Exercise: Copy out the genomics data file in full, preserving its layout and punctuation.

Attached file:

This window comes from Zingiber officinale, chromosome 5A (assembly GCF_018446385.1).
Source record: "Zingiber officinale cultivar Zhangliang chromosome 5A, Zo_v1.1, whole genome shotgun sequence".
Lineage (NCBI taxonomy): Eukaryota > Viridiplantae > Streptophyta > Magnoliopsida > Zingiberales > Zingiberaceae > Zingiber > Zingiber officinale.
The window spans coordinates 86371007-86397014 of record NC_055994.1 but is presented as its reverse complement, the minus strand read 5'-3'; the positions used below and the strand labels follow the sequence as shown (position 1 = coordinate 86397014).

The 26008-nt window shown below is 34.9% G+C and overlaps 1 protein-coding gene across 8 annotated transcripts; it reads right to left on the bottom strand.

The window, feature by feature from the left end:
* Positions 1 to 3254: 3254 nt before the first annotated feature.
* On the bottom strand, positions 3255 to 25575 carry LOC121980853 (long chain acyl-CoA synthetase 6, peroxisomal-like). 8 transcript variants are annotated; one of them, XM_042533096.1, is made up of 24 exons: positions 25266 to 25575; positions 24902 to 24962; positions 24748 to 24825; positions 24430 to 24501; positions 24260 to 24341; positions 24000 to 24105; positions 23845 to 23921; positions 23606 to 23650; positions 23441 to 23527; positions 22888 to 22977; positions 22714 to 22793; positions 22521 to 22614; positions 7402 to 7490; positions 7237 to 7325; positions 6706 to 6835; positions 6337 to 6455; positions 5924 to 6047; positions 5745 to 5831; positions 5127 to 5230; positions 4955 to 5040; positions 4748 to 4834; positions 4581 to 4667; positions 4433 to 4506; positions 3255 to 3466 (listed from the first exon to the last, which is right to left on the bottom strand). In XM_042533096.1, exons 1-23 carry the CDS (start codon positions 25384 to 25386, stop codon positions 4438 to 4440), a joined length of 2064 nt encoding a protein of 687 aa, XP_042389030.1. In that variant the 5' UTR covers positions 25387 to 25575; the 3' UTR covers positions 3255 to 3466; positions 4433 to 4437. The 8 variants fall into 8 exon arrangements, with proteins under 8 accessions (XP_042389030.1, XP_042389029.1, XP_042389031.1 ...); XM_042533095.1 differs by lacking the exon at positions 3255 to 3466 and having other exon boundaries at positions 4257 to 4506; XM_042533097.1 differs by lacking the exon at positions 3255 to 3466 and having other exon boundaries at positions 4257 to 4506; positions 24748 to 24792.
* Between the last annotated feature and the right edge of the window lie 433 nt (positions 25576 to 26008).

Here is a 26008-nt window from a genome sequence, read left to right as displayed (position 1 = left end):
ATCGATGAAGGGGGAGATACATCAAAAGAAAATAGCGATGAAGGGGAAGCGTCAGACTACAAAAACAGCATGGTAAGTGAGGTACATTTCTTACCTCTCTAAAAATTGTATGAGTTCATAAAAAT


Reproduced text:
This window comes from Zingiber officinale, chromosome 5A (assembly GCF_018446385.1).
Source record: "Zingiber officinale cultivar Zhangliang chromosome 5A, Zo_v1.1, whole genome shotgun sequence".
Lineage (NCBI taxonomy): Eukaryota > Viridiplantae > Streptophyta > Magnoliopsida > Zingiberales > Zingiberaceae > Zingiber > Zingiber officinale.
The window spans coordinates 86371007-86397014 of record NC_055994.1 but is presented as its reverse complement, the minus strand read 5'-3'; the positions used below and the strand labels follow the sequence as shown (position 1 = coordinate 86397014).

The 26008-nt window shown below is 34.9% G+C and overlaps 1 protein-coding gene across 8 annotated transcripts; it reads right to left on the bottom strand.

The window, feature by feature from the left end:
* Positions 1 to 3254: 3254 nt before the first annotated feature.
* On the bottom strand, positions 3255 to 25575 carry LOC121980853 (long chain acyl-CoA synthetase 6, peroxisomal-like). 8 transcript variants are annotated; one of them, XM_042533096.1, is made up of 24 exons: positions 25266 to 25575; positions 24902 to 24962; positions 24748 to 24825; positions 24430 to 24501; positions 24260 to 24341; positions 24000 to 24105; positions 23845 to 23921; positions 23606 to 23650; positions 23441 to 23527; positions 22888 to 22977; positions 22714 to 22793; positions 22521 to 22614; positions 7402 to 7490; positions 7237 to 7325; positions 6706 to 6835; positions 6337 to 6455; positions 5924 to 6047; positions 5745 to 5831; positions 5127 to 5230; positions 4955 to 5040; positions 4748 to 4834; positions 4581 to 4667; positions 4433 to 4506; positions 3255 to 3466 (listed from the first exon to the last, which is right to left on the bottom strand). In XM_042533096.1, exons 1-23 carry the CDS (start codon positions 25384 to 25386, stop codon positions 4438 to 4440), a joined length of 2064 nt encoding a protein of 687 aa, XP_042389030.1. In that variant the 5' UTR covers positions 25387 to 25575; the 3' UTR covers positions 3255 to 3466; positions 4433 to 4437. The 8 variants fall into 8 exon arrangements, with proteins under 8 accessions (XP_042389030.1, XP_042389029.1, XP_042389031.1 ...); XM_042533095.1 differs by lacking the exon at positions 3255 to 3466 and having other exon boundaries at positions 4257 to 4506; XM_042533097.1 differs by lacking the exon at positions 3255 to 3466 and having other exon boundaries at positions 4257 to 4506; positions 24748 to 24792.
* Between the last annotated feature and the right edge of the window lie 433 nt (positions 25576 to 26008).

Here is a 26008-nt window from a genome sequence, read left to right as displayed (position 1 = left end):
ATCGATGAAGGGGGAGATACATCAAAAGAAAATAGCGATGAAGGGGAAGCGTCAGACTACAAAAACAGCATGGTAAGTGAGGTACATTTCTTACCTCTCTAAAAATTGTATGAGTTCATAAAAAT